New Year-New You

New Year—New You

Beth High

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With each New Year it seems we get a free pass to do things differently, to create a new version of ourselves. On January 1, we get our annual 'do-over'. While the notion of turning over a new leaf is very appealing, who said it has to happen only once a year? What if that opportunity were available to us more often than that?

Jim Kouzes and Barry Posner tell us that "Leadership is in the moment." And there is plenty of evidence that shows us these moments happen with both frequency and consistency. For example, Gloria Mark at UC-Irvine suggests that we are presented with such 'do-over' moments every 3.05 minutes! That's how often we are interrupted by someone during a typical 8-hour workday.

Truly mindful leaders will recognize each of these moments as an opportunity to be fully present, to react and respond according to their own values and the values of those with whom they interact. They will seize the opportunity to be "in the moment" and demonstrate a leadership behavior that will enhance their relationship with another person.

Learning to take advantage of these special occasions takes practice. As a coach, facilitator, teacher, or leader, if you are working to fully develop The Five Practices, this is fertile ground. There are many approaches you might take to help shift leaders' thinking, using the "every 3.05 minutes" metric. For example, you could ask leaders to:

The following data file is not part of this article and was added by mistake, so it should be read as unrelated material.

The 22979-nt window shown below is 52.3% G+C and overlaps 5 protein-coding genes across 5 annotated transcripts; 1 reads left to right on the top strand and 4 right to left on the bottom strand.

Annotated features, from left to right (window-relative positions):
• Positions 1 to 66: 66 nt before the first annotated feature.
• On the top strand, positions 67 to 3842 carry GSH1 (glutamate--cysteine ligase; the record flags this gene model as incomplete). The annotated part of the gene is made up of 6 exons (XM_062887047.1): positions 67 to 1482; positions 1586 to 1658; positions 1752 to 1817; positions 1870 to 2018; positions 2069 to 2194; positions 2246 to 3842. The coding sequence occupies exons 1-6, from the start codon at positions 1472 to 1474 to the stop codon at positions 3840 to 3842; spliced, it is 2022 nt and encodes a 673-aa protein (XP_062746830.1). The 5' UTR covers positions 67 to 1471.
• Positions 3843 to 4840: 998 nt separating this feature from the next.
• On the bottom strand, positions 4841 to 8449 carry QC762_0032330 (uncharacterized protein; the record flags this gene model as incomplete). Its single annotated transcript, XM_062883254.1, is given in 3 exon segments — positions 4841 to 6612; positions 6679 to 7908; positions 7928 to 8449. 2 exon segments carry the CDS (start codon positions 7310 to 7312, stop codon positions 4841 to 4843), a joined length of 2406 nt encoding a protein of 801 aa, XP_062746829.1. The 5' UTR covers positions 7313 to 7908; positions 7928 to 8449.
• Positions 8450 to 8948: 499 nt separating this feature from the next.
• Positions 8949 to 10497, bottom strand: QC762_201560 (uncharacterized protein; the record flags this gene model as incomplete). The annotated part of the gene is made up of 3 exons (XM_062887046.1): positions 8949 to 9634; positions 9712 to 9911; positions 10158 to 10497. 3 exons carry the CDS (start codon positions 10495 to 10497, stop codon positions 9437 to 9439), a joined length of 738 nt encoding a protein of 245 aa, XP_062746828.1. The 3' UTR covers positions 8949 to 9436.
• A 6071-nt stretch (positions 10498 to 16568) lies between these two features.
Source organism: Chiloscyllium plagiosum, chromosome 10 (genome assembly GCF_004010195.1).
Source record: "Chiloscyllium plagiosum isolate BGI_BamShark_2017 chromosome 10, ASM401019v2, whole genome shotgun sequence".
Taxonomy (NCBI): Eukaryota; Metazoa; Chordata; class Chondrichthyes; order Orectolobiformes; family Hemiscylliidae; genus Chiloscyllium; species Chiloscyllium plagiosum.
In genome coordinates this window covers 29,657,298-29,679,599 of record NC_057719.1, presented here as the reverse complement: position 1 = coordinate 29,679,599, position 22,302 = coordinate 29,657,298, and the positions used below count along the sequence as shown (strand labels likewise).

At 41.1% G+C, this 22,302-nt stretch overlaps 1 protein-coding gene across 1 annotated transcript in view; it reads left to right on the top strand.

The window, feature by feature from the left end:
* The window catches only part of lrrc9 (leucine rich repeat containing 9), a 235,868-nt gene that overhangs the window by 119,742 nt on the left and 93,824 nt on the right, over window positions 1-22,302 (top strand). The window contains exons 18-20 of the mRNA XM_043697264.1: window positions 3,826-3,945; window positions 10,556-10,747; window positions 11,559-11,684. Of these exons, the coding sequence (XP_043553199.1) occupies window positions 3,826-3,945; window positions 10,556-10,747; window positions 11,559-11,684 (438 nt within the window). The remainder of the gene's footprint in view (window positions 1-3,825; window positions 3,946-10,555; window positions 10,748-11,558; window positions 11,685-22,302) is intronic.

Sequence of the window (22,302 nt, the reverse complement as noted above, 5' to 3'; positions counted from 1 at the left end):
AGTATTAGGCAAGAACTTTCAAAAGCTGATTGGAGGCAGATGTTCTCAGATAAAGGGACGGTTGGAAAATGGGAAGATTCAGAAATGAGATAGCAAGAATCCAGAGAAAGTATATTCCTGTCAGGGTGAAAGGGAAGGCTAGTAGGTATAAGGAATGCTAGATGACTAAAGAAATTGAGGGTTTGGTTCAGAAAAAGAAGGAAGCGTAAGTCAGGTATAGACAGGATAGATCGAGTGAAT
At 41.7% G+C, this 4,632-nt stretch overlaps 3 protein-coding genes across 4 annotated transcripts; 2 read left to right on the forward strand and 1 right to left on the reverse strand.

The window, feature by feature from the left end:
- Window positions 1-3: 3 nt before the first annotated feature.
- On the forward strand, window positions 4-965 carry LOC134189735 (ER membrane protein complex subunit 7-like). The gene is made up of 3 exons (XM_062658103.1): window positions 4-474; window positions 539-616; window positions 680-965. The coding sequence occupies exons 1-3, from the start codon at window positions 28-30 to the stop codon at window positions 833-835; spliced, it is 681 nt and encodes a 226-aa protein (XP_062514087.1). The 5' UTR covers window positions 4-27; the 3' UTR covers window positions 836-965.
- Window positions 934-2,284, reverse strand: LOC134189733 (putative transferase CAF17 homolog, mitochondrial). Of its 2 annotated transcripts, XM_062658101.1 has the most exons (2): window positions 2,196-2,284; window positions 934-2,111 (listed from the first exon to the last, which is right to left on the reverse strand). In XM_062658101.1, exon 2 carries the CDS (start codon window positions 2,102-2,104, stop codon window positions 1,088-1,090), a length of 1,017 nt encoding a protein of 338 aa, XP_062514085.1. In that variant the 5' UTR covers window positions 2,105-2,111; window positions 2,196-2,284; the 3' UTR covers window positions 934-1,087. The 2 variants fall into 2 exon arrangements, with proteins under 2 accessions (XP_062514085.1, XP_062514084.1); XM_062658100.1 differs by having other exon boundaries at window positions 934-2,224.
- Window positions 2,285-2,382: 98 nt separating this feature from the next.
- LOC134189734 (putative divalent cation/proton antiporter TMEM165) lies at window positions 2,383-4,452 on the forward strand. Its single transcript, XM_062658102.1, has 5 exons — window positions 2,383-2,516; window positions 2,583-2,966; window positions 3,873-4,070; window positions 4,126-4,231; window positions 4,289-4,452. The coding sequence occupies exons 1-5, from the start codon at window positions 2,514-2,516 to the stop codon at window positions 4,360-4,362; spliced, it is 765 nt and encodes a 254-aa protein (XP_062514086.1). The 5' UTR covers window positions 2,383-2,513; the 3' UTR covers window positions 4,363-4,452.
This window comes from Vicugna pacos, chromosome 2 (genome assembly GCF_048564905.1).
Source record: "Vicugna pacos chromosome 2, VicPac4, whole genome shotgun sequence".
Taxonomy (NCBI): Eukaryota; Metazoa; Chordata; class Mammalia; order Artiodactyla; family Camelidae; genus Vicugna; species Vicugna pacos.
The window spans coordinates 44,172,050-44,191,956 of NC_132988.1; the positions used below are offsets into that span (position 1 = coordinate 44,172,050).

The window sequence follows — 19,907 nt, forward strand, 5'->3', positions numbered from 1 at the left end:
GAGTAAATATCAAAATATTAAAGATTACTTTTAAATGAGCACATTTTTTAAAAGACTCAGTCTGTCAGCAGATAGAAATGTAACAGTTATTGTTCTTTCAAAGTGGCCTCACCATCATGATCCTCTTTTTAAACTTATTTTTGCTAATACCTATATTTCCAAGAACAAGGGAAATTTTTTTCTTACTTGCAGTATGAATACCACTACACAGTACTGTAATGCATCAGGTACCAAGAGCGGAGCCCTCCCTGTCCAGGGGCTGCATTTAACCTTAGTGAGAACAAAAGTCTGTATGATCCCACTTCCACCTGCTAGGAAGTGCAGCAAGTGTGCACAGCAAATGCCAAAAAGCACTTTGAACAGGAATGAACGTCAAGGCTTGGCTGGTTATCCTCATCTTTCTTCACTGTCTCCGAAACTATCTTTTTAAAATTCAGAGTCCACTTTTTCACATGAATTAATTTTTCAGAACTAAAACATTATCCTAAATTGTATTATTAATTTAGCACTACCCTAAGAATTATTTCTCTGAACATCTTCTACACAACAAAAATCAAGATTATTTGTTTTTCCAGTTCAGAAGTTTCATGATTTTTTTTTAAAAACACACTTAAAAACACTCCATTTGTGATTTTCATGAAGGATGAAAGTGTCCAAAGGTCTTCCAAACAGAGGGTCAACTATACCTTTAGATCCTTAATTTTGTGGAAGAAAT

• Track the interruptions they encounter on any given day and to think about their response. Did they take the opportunity to help define the relationship they have with the other person?
  • At the end of a day, reflect on the day's events and identify a single moment that they either hit or missed. Encourage them to find an opportunity to bring their 'do-over' moment back to their team, direct reports, or some other larger group for shared learning.

Another more in-depth approach would be to ask leaders to identify a specific relationship they would like to strengthen-one in which they would like to engage more fully. Focus on that relationship for a specific length of time (e.g., a week, a month, or whatever seems appropriate). Track the moments made available to influence that relationship. And help leaders see that they may be as often as every 3.05 minutes.

Through coaching or peer reflection, leaders can make it an everyday practice to act and reflect on the opportunities available to them to make a difference, to do things differently. Whether the moments are grabbed or missed, over time leaders may recognize that the "fresh slate" that we so often associate with the New Year and our resolve to change comes much more often than we realize. And each moment offers a unique opportunity to lead.

Beth High is President of HighRoad Consulting, a leadership development company, where she focuses on the challenges of leading effectively in the virtual environment. She also is a Master Facilitator of The Leadership Challenge® Workshop and can be reached at



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